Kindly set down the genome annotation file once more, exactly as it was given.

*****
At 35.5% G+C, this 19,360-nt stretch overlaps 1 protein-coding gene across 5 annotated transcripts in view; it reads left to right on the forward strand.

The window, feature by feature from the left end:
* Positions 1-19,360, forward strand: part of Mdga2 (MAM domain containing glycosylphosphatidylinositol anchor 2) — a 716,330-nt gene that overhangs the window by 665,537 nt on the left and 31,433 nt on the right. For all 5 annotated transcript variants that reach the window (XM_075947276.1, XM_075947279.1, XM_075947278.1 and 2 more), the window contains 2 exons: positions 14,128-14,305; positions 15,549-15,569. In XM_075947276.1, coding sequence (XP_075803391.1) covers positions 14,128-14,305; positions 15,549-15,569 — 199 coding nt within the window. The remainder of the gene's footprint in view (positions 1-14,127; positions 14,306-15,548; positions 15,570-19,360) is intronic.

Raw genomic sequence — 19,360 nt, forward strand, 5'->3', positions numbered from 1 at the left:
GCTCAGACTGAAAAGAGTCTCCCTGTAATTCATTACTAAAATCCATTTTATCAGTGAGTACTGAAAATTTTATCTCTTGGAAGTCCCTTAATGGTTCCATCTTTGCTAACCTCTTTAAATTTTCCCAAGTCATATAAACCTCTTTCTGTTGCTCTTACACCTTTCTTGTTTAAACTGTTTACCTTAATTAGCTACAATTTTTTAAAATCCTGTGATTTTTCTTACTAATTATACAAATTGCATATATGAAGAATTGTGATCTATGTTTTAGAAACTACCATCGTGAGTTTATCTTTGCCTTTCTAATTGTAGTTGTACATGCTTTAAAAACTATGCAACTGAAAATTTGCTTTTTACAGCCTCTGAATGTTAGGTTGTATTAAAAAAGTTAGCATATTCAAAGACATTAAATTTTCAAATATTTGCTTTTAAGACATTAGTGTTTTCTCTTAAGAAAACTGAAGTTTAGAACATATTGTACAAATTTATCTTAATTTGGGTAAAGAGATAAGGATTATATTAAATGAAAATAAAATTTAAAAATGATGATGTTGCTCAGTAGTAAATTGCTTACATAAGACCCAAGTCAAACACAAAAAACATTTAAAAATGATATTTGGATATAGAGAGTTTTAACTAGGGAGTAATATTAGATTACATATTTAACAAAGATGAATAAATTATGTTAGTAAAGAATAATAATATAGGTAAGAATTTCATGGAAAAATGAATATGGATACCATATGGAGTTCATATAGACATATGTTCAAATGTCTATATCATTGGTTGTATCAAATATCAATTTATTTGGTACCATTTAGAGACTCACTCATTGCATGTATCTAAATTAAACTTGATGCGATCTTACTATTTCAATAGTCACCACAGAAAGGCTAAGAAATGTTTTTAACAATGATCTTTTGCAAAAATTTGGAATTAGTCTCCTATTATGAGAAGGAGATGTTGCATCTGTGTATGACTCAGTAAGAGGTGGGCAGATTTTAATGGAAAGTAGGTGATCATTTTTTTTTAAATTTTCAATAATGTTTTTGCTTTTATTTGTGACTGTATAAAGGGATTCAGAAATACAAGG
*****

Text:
At 35.5% G+C, this 19,360-nt stretch overlaps 1 protein-coding gene across 5 annotated transcripts in view; it reads left to right on the forward strand.

The window, feature by feature from the left end:
* Positions 1-19,360, forward strand: part of Mdga2 (MAM domain containing glycosylphosphatidylinositol anchor 2) — a 716,330-nt gene that overhangs the window by 665,537 nt on the left and 31,433 nt on the right. For all 5 annotated transcript variants that reach the window (XM_075947276.1, XM_075947279.1, XM_075947278.1 and 2 more), the window contains 2 exons: positions 14,128-14,305; positions 15,549-15,569. In XM_075947276.1, coding sequence (XP_075803391.1) covers positions 14,128-14,305; positions 15,549-15,569 — 199 coding nt within the window. The remainder of the gene's footprint in view (positions 1-14,127; positions 14,306-15,548; positions 15,570-19,360) is intronic.

Raw genomic sequence — 19,360 nt, forward strand, 5'->3', positions numbered from 1 at the left:
GCTCAGACTGAAAAGAGTCTCCCTGTAATTCATTACTAAAATCCATTTTATCAGTGAGTACTGAAAATTTTATCTCTTGGAAGTCCCTTAATGGTTCCATCTTTGCTAACCTCTTTAAATTTTCCCAAGTCATATAAACCTCTTTCTGTTGCTCTTACACCTTTCTTGTTTAAACTGTTTACCTTAATTAGCTACAATTTTTTAAAATCCTGTGATTTTTCTTACTAATTATACAAATTGCATATATGAAGAATTGTGATCTATGTTTTAGAAACTACCATCGTGAGTTTATCTTTGCCTTTCTAATTGTAGTTGTACATGCTTTAAAAACTATGCAACTGAAAATTTGCTTTTTACAGCCTCTGAATGTTAGGTTGTATTAAAAAAGTTAGCATATTCAAAGACATTAAATTTTCAAATATTTGCTTTTAAGACATTAGTGTTTTCTCTTAAGAAAACTGAAGTTTAGAACATATTGTACAAATTTATCTTAATTTGGGTAAAGAGATAAGGATTATATTAAATGAAAATAAAATTTAAAAATGATGATGTTGCTCAGTAGTAAATTGCTTACATAAGACCCAAGTCAAACACAAAAAACATTTAAAAATGATATTTGGATATAGAGAGTTTTAACTAGGGAGTAATATTAGATTACATATTTAACAAAGATGAATAAATTATGTTAGTAAAGAATAATAATATAGGTAAGAATTTCATGGAAAAATGAATATGGATACCATATGGAGTTCATATAGACATATGTTCAAATGTCTATATCATTGGTTGTATCAAATATCAATTTATTTGGTACCATTTAGAGACTCACTCATTGCATGTATCTAAATTAAACTTGATGCGATCTTACTATTTCAATAGTCACCACAGAAAGGCTAAGAAATGTTTTTAACAATGATCTTTTGCAAAAATTTGGAATTAGTCTCCTATTATGAGAAGGAGATGTTGCATCTGTGTATGACTCAGTAAGAGGTGGGCAGATTTTAATGGAAAGTAGGTGATCATTTTTTTTTAAATTTTCAATAATGTTTTTGCTTTTATTTGTGACTGTATAAAGGGATTCAGAAATACAAGG